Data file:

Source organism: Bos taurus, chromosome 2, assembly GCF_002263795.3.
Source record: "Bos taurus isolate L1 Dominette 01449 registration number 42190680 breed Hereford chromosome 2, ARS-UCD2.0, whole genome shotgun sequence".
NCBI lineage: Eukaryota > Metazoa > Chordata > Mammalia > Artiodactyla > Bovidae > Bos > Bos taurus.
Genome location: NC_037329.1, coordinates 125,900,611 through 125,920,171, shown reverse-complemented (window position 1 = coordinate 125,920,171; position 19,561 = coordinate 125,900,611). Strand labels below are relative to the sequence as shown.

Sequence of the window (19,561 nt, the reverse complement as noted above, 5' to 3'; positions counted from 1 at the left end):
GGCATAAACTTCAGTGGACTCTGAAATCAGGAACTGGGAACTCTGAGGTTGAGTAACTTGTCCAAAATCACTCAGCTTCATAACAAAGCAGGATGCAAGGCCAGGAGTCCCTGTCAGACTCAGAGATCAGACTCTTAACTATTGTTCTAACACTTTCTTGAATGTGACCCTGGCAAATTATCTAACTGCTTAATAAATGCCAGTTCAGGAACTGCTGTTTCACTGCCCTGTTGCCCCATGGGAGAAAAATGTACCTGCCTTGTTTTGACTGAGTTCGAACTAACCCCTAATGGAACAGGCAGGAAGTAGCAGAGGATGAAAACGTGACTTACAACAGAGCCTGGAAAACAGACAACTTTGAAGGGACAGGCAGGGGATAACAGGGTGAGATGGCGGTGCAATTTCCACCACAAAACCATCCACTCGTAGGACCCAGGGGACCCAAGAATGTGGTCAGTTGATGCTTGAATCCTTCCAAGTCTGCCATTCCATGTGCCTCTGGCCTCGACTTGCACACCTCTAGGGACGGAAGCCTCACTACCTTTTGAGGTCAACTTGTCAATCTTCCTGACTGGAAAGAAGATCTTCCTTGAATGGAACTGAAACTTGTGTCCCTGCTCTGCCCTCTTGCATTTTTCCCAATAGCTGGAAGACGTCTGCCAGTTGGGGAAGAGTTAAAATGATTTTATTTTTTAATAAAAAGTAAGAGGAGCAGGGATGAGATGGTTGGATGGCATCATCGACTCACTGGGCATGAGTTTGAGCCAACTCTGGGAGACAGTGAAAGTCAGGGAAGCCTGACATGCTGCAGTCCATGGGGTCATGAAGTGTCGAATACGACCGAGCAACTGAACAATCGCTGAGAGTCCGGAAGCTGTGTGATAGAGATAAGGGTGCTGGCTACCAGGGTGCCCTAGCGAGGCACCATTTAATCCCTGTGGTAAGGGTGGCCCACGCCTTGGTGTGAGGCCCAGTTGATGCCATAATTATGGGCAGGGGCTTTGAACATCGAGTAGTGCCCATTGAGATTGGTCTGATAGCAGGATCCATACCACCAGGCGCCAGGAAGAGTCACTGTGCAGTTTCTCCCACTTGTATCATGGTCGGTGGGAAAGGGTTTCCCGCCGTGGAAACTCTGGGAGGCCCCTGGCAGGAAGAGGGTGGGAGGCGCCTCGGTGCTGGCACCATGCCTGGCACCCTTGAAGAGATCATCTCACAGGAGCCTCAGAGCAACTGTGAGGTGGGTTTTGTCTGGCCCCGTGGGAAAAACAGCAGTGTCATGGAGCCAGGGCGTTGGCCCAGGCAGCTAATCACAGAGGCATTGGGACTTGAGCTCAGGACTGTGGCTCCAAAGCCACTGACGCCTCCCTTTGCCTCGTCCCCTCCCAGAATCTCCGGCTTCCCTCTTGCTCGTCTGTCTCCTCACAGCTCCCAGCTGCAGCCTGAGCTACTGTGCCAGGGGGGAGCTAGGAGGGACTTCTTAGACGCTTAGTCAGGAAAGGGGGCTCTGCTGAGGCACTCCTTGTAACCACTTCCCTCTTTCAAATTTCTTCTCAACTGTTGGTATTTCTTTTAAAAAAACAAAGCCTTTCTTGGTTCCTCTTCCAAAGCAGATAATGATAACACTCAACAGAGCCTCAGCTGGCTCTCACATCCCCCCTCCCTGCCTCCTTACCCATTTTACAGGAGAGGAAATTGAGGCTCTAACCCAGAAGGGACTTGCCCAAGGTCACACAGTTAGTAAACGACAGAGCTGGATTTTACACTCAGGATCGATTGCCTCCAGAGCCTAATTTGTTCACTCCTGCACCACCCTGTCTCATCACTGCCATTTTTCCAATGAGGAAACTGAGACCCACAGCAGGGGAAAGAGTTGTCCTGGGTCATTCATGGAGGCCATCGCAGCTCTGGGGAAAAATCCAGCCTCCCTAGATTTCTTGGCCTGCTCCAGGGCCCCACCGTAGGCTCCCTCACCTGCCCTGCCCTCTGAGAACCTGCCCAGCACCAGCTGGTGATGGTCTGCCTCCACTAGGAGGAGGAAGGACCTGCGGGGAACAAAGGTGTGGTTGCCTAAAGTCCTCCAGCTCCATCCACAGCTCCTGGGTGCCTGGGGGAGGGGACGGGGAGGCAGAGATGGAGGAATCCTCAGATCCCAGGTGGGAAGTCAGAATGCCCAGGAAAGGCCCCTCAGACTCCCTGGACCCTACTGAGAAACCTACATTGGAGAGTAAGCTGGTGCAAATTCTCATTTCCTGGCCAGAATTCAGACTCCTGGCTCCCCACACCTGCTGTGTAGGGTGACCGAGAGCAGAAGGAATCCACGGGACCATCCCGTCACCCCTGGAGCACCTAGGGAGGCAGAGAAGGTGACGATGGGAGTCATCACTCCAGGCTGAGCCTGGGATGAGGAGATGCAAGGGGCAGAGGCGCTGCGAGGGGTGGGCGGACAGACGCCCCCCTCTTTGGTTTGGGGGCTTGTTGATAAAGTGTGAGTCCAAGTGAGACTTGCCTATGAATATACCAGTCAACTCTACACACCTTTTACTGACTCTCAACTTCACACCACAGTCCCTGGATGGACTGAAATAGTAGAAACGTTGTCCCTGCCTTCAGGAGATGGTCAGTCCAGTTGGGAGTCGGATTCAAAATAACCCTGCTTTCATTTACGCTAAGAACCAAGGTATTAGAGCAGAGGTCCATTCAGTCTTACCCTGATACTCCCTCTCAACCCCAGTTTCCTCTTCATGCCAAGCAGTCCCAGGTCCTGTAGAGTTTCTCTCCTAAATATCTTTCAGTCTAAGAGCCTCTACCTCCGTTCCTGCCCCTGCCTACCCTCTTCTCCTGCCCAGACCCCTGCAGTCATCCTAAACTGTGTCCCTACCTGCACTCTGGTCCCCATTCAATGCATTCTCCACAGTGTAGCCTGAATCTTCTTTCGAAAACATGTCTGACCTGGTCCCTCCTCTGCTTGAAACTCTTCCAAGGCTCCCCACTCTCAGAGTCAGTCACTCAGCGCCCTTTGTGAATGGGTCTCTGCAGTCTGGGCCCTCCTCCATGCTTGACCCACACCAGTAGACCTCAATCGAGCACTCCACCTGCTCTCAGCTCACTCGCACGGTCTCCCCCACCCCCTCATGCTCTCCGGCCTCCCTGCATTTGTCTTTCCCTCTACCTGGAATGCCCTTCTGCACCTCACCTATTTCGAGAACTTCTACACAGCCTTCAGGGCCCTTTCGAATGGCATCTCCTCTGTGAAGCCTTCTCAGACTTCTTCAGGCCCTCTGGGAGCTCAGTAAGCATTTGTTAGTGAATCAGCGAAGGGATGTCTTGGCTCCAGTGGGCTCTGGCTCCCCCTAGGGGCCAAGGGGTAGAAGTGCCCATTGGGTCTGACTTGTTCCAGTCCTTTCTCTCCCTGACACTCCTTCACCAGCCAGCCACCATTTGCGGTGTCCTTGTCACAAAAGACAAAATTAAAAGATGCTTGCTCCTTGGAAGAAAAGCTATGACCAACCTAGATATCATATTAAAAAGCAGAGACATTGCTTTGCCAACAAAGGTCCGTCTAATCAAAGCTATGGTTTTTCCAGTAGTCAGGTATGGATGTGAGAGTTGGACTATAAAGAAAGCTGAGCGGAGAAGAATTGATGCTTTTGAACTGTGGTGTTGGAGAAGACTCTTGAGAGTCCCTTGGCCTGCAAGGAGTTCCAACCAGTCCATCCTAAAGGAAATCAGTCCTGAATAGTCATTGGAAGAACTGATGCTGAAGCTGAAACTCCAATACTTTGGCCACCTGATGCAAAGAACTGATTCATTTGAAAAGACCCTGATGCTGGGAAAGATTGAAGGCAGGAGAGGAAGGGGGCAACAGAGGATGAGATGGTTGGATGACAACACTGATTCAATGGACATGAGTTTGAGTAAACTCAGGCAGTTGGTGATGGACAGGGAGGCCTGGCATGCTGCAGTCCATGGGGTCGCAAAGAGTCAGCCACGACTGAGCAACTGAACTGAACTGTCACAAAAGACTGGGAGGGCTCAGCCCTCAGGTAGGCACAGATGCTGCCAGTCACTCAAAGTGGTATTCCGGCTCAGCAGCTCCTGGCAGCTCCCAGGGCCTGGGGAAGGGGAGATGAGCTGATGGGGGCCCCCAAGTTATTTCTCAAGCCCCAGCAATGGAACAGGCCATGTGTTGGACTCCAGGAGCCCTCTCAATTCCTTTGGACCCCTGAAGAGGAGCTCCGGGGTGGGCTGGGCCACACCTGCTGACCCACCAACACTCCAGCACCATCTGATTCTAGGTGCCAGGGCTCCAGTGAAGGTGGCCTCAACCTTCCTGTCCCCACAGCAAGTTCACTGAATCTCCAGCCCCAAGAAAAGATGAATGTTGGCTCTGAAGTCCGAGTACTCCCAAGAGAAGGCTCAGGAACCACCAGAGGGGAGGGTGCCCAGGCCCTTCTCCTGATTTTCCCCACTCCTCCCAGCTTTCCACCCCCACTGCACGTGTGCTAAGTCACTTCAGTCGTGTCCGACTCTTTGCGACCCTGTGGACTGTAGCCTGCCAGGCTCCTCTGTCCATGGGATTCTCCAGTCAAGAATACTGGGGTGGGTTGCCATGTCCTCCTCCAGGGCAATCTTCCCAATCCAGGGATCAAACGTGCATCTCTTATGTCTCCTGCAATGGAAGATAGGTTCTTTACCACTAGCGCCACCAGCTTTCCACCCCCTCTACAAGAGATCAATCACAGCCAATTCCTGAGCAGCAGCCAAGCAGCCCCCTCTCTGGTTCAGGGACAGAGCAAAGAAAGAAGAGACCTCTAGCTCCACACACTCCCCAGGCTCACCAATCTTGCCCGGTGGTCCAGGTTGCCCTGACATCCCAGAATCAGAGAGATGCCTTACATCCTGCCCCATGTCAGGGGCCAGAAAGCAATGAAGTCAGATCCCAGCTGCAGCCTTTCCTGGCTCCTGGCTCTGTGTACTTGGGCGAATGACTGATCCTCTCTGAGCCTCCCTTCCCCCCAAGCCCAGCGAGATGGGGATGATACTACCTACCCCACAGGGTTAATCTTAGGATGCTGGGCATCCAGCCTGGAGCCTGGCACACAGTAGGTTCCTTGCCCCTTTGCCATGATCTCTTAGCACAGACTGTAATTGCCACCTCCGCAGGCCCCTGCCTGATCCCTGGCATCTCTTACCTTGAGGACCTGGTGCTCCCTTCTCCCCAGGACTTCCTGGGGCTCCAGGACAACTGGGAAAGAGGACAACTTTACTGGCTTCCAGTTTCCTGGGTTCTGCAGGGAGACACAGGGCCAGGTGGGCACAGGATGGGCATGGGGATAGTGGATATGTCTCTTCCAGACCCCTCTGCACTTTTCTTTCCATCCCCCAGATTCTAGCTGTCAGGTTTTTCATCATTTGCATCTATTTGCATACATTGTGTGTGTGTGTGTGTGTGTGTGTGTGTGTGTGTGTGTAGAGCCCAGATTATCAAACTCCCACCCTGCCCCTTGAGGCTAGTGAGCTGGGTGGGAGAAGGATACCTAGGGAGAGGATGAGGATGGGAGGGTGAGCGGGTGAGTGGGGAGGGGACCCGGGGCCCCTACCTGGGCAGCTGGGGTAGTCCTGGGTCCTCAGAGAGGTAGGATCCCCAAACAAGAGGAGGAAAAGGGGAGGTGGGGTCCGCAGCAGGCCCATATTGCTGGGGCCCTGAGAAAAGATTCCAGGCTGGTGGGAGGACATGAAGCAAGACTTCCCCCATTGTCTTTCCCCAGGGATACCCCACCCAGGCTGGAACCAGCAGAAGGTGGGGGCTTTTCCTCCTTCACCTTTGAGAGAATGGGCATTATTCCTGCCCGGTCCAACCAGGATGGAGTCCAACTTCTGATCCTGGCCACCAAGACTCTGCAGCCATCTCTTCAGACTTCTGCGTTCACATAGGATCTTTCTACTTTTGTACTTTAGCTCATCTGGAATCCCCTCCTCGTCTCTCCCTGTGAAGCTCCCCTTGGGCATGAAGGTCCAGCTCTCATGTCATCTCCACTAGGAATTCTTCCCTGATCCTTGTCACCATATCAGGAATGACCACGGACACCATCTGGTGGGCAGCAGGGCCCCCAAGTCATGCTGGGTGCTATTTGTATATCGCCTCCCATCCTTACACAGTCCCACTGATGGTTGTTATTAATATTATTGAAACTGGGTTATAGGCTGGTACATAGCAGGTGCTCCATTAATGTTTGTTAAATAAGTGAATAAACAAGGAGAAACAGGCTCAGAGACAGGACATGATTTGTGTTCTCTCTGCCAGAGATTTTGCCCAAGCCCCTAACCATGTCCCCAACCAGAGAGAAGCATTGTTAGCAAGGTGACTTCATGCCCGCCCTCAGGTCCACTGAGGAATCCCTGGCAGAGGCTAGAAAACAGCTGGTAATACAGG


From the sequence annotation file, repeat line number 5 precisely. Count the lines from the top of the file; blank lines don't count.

Sequence of the window (19,561 nt, the reverse complement as noted above, 5' to 3'; positions counted from 1 at the left end):